Wednesday, January 16, 2013
Decisions that defined Texas in 2012: No. 3
By Carter Strickland
Ah, decisions. Coaches make them and then everyone criticizes them. Of course, not all of them are bad. Many are celebrated. For Texas this year it a little bit of both. This week HornsNation will take a look at the top five critical decisions made by Texas and the result of each of those decisions. Today, at No. 3, Major Applewhite stepping up to call plays in the Alamo Bowl.
Quarterback David Ash led the Longhorns to a come-from-behind win to beat Oregon State.
AUSTIN, Texas -- For a while there Major Applewhite made many long for the good old days of Bryan Harsin.
The new play-caller’s offense was going nowhere. And Harsin, who could be equal parts electrifying and mystifying as a play-caller, had gone to Arkansas State. So there Applewhite was in the Alamo Bowl with an offense that had generated 10-points, despite two turnovers inside the Oregon State’s 30 and 124 overall first-half yards, more than half of which came on a 64-yard touchdown run.
So much for the plan to establish the run in order to set up the pass. Instead, Applewhite made the decision to go uptempo in an effort to get the offense going.
"I thought their plan was to be a lot of uptempo and no huddle and the first half they weren't doing it," said Texas coach Mack Brown. "And I said, 'Hey, forget it, let's go. Let's just do what you came in to do,’ because they were going to try to establish the run early and then get something going, and we couldn't block them.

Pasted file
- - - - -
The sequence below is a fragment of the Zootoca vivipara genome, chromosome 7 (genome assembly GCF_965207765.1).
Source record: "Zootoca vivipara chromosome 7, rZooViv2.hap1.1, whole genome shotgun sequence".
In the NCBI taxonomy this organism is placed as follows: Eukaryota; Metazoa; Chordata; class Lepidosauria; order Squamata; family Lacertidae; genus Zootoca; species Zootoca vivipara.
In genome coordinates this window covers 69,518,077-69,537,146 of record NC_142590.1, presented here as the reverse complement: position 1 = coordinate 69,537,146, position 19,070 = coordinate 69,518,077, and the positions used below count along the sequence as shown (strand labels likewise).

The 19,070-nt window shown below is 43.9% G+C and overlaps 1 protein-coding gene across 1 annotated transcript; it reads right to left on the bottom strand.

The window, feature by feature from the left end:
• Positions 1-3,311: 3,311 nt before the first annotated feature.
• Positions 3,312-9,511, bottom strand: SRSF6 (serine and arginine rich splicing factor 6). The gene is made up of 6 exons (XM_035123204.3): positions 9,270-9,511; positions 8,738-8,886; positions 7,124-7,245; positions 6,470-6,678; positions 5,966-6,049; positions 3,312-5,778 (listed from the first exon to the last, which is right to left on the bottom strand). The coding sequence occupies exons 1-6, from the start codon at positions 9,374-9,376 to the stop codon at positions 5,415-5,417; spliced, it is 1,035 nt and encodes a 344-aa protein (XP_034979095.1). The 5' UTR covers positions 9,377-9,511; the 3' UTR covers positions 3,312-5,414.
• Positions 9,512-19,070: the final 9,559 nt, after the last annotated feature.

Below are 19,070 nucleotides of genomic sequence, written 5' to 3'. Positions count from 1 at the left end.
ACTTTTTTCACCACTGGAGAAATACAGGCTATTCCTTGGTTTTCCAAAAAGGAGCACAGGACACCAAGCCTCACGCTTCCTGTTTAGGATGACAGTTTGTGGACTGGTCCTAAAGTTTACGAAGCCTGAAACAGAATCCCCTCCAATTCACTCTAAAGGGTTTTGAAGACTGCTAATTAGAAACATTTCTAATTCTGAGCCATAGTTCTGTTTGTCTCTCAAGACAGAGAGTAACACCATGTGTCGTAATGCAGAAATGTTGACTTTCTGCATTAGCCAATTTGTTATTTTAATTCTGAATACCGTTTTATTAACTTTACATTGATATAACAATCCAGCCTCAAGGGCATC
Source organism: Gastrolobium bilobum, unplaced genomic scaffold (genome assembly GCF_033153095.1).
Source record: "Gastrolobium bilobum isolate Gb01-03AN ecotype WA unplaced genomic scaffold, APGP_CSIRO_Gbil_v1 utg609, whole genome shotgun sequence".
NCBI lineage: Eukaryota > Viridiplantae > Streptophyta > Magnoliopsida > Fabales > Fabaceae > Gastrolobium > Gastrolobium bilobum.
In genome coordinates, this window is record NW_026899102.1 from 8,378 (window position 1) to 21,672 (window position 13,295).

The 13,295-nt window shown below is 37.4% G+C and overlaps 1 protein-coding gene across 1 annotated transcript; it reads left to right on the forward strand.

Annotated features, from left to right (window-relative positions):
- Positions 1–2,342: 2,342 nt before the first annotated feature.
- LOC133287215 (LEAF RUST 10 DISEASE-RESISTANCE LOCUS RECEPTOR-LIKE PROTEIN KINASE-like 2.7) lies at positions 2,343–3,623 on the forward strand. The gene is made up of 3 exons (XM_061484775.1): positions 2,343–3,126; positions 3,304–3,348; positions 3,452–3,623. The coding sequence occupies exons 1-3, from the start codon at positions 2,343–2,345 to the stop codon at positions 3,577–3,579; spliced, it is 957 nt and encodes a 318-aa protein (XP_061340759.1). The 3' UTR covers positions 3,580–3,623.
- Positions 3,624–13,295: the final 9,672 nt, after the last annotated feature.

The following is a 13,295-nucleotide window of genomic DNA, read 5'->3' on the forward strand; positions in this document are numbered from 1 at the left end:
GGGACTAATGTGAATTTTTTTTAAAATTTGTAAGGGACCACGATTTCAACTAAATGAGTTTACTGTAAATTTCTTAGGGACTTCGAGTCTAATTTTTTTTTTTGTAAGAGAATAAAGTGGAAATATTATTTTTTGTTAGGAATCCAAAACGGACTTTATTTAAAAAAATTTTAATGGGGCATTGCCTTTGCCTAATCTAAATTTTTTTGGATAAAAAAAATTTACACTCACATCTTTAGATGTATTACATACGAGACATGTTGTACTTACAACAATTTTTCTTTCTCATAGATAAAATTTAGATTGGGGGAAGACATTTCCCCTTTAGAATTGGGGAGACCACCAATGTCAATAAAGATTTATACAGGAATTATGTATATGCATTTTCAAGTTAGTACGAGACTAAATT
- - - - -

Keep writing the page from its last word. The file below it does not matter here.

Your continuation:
"I thought we got them on their heels with the no huddle and I thought it was a great move by the offensive staff," he added. "And I thought it changed the game and then got David [Ash] some rhythm."
Ash, who had been benched in the regular season finale partly due to injury and partly due to performance, was able to find a groove in the second half. He finished the game hitting seven straight passes. In the fourth quarter he led two touchdown drives and accounted for 158 yards of offense via the pass and by running.
Not only did the move to the uptempo offense allow Texas to get a come-from-behind win, it served as a catalyst for the offseason.
Ash was able to walk into the offseason with confidence in abilities. And maybe more importantly his teammates were able to gain some measure of confidence in him. This was a much more convincing performance than his paper MVP one in the 2011 Holiday Bowl.
In addition, Applewhite answered questions about his ability to adjust and adapt his gameplan. That he proved not to be rigid in the execution of that gameplan showed that Texas might be able to make the halftime adjustments necessary to pull out wins instead of so often being on the wrong end of those adjustments.
And, finally, by changing the offense it allowed Texas to get that ninth win, which in turn will allow Brown and company to at least point to what they say is tangible evidence the program is changing for the better. After all, nine is one better than eight and four better than five.